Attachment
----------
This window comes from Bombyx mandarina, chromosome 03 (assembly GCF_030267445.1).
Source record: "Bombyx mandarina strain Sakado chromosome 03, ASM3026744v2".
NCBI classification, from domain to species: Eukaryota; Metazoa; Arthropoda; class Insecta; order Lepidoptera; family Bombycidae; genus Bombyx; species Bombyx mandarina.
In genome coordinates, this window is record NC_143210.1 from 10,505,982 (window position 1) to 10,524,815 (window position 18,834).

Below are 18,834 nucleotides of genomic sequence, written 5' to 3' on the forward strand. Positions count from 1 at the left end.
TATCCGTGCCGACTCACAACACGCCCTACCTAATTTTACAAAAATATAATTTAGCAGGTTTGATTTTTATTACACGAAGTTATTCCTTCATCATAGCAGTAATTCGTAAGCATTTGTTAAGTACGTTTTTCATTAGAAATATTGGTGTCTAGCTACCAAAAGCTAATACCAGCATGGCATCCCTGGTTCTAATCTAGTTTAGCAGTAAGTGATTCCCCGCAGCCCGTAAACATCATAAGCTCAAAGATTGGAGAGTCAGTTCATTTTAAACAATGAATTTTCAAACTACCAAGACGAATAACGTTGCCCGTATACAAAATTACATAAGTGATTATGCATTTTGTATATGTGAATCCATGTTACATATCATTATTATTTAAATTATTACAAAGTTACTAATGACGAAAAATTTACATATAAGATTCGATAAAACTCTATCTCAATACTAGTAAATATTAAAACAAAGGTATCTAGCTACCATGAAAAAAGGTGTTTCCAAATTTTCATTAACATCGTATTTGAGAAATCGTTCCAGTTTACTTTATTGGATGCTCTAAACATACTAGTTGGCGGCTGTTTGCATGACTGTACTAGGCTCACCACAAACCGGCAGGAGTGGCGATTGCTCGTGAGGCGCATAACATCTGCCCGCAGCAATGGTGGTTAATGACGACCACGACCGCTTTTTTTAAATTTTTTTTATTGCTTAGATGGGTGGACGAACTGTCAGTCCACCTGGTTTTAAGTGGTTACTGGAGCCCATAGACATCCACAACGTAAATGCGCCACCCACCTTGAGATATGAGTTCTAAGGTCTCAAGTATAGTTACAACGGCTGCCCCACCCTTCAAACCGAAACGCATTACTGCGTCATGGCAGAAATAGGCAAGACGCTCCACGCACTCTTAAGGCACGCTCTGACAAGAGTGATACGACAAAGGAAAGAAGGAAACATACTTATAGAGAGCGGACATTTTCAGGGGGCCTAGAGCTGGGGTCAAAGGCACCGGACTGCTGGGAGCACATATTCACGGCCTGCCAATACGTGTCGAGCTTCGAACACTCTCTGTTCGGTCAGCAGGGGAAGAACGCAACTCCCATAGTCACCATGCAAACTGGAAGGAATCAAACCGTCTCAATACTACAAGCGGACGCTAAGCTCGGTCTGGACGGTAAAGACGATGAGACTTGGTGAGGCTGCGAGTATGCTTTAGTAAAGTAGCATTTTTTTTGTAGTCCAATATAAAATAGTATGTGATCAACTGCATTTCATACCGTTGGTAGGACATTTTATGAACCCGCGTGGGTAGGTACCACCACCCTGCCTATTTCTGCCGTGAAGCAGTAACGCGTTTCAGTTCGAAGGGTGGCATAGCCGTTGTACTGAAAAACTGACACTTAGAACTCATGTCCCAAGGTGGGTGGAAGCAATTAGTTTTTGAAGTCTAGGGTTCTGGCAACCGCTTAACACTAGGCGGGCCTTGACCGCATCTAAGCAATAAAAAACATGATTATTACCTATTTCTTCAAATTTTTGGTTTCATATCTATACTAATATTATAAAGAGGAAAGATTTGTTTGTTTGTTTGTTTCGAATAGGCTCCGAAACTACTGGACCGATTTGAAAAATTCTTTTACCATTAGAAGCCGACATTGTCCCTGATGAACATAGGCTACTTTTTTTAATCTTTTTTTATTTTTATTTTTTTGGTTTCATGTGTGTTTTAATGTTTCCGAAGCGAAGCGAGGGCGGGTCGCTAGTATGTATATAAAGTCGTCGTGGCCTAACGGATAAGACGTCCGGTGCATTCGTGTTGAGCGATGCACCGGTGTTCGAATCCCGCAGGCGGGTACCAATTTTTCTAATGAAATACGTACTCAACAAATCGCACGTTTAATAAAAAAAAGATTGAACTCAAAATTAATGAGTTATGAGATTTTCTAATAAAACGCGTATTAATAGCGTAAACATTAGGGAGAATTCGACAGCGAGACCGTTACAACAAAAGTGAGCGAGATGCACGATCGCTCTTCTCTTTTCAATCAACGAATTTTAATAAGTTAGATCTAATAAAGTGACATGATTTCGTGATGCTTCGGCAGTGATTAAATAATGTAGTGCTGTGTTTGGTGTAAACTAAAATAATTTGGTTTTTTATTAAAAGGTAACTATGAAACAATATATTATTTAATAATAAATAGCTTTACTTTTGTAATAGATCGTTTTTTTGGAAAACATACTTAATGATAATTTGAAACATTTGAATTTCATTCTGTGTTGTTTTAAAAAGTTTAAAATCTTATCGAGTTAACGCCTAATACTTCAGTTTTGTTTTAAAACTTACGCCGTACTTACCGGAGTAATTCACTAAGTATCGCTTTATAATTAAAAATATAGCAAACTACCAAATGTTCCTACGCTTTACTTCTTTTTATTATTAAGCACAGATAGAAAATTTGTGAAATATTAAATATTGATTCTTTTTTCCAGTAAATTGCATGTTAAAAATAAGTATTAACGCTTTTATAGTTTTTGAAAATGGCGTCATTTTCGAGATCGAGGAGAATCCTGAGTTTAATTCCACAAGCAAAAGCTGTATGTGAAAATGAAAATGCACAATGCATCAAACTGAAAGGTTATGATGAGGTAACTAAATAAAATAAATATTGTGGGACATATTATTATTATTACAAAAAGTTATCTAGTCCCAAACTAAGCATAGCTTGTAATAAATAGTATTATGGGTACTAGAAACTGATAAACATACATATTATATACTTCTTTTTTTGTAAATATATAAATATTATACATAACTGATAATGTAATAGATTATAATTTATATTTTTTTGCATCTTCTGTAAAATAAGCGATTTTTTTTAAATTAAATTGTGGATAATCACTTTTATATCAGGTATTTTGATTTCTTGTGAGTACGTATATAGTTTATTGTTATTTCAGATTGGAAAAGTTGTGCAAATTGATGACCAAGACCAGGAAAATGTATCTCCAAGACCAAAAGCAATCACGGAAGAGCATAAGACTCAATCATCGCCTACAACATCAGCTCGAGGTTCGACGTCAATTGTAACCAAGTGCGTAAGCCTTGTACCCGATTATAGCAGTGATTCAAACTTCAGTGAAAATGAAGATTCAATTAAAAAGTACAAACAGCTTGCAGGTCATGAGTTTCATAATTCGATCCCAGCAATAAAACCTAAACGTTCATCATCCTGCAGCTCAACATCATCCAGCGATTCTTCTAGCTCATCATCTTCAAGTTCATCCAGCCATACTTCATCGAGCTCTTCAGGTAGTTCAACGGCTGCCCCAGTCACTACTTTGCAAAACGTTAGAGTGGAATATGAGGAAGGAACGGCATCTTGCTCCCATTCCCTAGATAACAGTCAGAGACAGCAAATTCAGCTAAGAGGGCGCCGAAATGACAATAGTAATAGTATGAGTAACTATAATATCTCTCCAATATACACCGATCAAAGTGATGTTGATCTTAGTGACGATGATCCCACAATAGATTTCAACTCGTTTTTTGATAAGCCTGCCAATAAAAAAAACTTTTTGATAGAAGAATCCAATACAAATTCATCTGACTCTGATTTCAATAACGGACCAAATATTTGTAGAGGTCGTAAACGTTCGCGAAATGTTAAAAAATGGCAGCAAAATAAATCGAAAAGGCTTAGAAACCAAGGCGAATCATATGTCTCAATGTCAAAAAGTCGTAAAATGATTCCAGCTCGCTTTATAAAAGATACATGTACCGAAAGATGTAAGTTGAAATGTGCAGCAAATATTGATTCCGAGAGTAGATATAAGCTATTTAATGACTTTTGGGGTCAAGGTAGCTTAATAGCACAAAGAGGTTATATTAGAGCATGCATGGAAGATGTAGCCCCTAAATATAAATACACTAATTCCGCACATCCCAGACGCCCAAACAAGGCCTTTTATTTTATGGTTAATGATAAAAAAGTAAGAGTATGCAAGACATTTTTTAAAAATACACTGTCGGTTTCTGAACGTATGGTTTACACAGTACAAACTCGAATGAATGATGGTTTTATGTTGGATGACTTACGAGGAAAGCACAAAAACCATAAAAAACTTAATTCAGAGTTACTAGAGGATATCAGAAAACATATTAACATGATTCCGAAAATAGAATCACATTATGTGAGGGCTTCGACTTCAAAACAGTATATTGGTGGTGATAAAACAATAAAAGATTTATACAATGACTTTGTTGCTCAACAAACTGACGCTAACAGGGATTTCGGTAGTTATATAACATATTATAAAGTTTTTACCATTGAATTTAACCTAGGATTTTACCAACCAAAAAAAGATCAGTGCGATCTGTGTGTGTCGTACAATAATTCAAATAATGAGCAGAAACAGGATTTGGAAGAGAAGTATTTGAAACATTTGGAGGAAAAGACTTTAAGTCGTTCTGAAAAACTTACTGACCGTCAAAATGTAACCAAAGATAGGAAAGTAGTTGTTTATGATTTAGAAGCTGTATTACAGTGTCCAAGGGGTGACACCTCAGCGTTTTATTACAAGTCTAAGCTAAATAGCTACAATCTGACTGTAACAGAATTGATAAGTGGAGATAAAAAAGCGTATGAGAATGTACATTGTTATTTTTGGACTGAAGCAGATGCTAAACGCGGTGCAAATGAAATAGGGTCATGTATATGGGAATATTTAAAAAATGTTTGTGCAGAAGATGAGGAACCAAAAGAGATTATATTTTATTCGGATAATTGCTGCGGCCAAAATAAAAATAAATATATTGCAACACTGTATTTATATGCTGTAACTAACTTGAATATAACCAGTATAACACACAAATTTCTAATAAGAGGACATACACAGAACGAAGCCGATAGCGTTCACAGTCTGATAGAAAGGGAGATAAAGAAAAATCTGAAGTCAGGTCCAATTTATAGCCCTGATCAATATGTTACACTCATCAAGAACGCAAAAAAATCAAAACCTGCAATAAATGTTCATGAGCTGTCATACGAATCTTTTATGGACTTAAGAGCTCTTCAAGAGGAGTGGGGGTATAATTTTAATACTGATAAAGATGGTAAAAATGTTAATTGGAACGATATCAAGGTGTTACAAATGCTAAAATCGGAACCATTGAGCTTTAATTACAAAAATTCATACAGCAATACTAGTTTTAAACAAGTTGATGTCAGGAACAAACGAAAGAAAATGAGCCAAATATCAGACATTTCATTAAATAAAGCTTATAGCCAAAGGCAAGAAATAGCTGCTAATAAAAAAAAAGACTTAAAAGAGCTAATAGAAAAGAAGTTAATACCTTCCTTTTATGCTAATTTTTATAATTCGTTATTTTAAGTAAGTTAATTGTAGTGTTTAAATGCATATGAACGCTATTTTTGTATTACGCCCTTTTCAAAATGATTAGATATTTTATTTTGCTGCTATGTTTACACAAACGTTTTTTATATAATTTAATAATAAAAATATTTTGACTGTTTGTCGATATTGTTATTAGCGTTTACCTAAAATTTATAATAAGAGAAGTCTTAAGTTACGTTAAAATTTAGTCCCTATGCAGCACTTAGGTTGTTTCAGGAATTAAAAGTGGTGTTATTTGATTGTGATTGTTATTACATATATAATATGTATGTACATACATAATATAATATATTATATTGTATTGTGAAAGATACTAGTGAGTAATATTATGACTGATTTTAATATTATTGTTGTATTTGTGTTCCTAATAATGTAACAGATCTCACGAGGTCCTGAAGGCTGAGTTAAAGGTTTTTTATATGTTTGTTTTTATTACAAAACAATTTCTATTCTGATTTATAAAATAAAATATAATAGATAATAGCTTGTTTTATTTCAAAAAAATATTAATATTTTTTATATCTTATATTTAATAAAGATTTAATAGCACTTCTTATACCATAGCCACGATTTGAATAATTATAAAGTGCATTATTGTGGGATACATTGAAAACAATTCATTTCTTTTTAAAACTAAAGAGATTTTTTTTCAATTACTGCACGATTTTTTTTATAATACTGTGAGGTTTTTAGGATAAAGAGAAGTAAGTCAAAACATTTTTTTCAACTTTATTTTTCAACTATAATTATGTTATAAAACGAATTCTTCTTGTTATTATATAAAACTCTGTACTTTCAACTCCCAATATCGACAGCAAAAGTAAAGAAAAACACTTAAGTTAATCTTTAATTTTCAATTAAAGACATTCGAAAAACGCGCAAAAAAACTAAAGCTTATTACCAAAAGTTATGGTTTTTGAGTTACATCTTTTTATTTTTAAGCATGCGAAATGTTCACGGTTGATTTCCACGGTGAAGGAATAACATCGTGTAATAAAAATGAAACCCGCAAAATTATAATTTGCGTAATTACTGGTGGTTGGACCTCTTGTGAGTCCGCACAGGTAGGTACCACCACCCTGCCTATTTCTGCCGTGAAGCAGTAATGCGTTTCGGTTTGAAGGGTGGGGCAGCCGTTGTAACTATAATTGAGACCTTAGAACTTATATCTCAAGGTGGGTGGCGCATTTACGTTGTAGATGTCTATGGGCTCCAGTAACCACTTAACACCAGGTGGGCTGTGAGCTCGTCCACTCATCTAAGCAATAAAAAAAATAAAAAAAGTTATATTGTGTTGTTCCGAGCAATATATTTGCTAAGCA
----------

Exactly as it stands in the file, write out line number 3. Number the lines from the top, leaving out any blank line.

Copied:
NCBI classification, from domain to species: Eukaryota; Metazoa; Arthropoda; class Insecta; order Lepidoptera; family Bombycidae; genus Bombyx; species Bombyx mandarina.